Grimes, Martha. Fadeaway Girl. Viking Books, an imprint of Penguin Books. (February 7, 2012) ISBN-13: 978-0451235640. Written for adults. recommends age 16+. 

Watch out small town America: Emma Graham is back! Having read both The Belle Ruin and its sequel, Fadeaway Girl, I can understand why its author, Martha Grimes, says it isn’t a mystery. And yet it is, since at the core of the plot is a series of related, unsolved mysteries! However, it is simultaneously a character portrait in a historical fiction setting.  Admittedly, at times in the Belle Ruin the irritating & ignorant dialogue with Delbert (the taxi driver), or Will & Mill (brother & friend) would go on longer than needed to build depth in the character. Or maybe it just seemed this to me since I was listening to the audio book version. Regardless, this is cleaned up in Fadeaway Girl. And otherwise both books are great historical fiction (and yes, mysteries too!).

 This story has lots of colorful characters richly described and whose behaviors remain consistent with their personas throughout. Wiley and cunning, we see the world through Emma’s 12 year old eyes; sometimes her view is limited while at other times, more attentive than the adults. Added to that, the adults around her are painted with sufficient depth to permit us to imagine the care and concern behind their acts of kindness to Emma, and their affection for her. Ultimately that is a hallmark of good fiction, isn’t it? That the reader, being so able to understand the many characters, can imagine them beyond the pages? It certainly is of Fadeaway Girl.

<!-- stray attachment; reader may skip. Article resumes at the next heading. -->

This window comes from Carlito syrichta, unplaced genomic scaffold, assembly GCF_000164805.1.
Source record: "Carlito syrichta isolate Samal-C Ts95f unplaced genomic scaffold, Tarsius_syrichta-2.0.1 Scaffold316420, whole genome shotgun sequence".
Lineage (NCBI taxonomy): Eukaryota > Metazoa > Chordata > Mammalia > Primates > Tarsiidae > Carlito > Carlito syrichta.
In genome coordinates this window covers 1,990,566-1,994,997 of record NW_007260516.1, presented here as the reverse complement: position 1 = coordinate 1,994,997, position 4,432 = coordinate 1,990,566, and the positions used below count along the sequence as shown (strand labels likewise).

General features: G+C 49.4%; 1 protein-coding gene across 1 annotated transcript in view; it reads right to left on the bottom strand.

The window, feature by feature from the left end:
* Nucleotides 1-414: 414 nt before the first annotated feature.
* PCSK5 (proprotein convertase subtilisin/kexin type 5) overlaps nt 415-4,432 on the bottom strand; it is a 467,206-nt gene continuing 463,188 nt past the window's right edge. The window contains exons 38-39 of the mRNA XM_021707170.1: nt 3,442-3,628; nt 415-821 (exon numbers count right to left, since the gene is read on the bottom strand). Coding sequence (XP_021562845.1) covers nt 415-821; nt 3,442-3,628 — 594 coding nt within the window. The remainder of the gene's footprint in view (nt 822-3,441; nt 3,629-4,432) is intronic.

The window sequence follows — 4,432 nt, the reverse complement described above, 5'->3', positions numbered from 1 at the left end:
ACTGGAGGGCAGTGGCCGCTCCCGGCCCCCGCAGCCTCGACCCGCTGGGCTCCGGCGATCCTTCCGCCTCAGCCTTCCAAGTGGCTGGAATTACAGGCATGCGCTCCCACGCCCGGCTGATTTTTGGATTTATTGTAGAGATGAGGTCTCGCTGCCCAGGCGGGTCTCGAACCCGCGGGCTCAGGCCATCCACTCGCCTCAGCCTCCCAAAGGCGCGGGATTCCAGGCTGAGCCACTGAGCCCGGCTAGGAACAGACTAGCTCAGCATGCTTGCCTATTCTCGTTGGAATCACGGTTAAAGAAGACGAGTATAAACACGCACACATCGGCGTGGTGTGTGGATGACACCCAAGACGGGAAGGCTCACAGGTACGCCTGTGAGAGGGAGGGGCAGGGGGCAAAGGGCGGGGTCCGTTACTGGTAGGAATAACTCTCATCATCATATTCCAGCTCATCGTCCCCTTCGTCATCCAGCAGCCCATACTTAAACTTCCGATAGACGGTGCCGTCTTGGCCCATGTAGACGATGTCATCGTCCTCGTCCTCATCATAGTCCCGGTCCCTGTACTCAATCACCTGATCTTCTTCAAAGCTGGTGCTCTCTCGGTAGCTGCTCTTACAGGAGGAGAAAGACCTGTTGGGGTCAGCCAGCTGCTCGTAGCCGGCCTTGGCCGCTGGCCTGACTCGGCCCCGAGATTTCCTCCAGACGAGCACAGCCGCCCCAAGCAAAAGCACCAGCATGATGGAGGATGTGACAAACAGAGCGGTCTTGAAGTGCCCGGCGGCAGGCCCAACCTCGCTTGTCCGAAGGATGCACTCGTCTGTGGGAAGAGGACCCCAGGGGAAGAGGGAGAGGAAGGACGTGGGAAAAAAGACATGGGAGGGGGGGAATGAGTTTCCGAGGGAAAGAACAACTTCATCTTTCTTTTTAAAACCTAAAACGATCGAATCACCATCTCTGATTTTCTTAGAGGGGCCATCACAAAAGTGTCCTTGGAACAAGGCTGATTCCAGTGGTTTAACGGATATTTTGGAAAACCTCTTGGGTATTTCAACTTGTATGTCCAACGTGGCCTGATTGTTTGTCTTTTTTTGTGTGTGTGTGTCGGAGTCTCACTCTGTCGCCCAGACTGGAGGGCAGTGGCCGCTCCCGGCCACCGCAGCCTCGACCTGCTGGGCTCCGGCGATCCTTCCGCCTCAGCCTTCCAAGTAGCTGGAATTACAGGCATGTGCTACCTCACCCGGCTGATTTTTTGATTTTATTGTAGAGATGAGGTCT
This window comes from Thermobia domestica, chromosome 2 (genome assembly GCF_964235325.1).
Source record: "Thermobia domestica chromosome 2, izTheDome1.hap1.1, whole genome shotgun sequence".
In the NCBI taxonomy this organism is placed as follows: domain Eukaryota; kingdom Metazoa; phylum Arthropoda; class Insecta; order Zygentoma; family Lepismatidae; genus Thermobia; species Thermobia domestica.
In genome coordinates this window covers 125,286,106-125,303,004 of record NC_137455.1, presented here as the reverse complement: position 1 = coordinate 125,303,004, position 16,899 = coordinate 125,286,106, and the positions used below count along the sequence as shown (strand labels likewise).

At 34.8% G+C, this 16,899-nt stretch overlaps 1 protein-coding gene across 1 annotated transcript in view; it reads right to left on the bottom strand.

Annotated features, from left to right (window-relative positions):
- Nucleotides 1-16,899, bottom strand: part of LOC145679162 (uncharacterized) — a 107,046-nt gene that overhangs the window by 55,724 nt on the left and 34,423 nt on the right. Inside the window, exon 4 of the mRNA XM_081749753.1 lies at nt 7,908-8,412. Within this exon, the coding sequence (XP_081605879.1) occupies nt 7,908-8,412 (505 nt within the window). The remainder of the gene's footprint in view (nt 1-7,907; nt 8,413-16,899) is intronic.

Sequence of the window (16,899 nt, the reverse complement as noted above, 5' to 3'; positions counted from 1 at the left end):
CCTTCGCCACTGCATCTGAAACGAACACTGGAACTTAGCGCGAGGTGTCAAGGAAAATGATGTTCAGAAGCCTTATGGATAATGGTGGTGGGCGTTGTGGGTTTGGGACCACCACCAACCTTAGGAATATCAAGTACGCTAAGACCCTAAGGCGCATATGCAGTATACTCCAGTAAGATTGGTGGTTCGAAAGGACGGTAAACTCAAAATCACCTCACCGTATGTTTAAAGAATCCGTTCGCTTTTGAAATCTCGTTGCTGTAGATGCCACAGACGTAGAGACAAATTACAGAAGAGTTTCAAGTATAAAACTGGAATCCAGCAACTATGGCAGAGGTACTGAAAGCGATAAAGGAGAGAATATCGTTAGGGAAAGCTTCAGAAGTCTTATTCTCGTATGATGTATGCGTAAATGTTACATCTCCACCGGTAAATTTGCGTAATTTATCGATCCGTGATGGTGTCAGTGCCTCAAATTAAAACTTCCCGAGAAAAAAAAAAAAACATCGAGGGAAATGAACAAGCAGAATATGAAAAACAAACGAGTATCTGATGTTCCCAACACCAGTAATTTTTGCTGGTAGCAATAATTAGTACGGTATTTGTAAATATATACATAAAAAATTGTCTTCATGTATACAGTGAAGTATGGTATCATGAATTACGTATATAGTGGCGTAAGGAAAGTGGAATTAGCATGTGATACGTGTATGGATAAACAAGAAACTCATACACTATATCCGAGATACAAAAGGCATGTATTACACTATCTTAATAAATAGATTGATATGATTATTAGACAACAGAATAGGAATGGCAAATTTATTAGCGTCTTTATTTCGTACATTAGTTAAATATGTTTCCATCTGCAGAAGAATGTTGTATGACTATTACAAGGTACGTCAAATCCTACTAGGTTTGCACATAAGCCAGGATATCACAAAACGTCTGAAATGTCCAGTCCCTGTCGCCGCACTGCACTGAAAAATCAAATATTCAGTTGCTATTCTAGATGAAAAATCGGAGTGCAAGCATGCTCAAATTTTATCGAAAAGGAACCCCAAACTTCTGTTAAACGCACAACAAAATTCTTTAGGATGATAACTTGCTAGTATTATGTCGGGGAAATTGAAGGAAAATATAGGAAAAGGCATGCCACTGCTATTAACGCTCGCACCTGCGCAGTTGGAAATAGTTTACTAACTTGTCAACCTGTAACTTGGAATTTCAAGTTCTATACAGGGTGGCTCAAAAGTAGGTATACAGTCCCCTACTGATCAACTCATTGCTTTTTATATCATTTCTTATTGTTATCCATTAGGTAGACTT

Not a Catholic yet speaking often of the local parish priest, Fr. Freeman, Emma (with a vague belief in God but little respect for the priest) stops in the church in her moment of crisis.  The story is otherwise absent of religious references.  Given all other descriptions to set the scene and context of post-WWII small town America (Knee Hi Grape sodas, sprinkle donuts at the diner, drugstore with soda counter serving ice cream sodas, Perry Mason, Bing Crosby and others), the local church would have been part of that community culture and, so, an odd  omission to not have one of its numerous characters attending a service in one of these two stories. On the other hand, as with other Martha Grimes novels, attention is paid to new age practices in this series. In Bell Ruine and continued into Fadeaway Girl, Emma is a regular customer for tarot card readings.   

 All in all, this portrait of Americana, enlarged with a kidnapping and murder, keeps the reader in constant motion with sufficient twists, people and settings to be is very enjoyable to the end! And since the Fadeaway Girl remains a mystery, perhaps we will see a 5th Emma Graham story in the future :>)

 This is another example of a book written to adults, even though the protagonist is a 12 year old girl. It will be of interest to adult women. However, older teen girls who enjoy sharing cozy mysteries with their moms will also enjoy Belle Ruin & Fadeaway Girl. Mild profanity and use of God’s name throughout; some occult practices. Otherwise, a fairly clean story of suspense without gore, humourous reference to Emma’s not quite knowing about sex. recommends age 16+. Get your copy to share!

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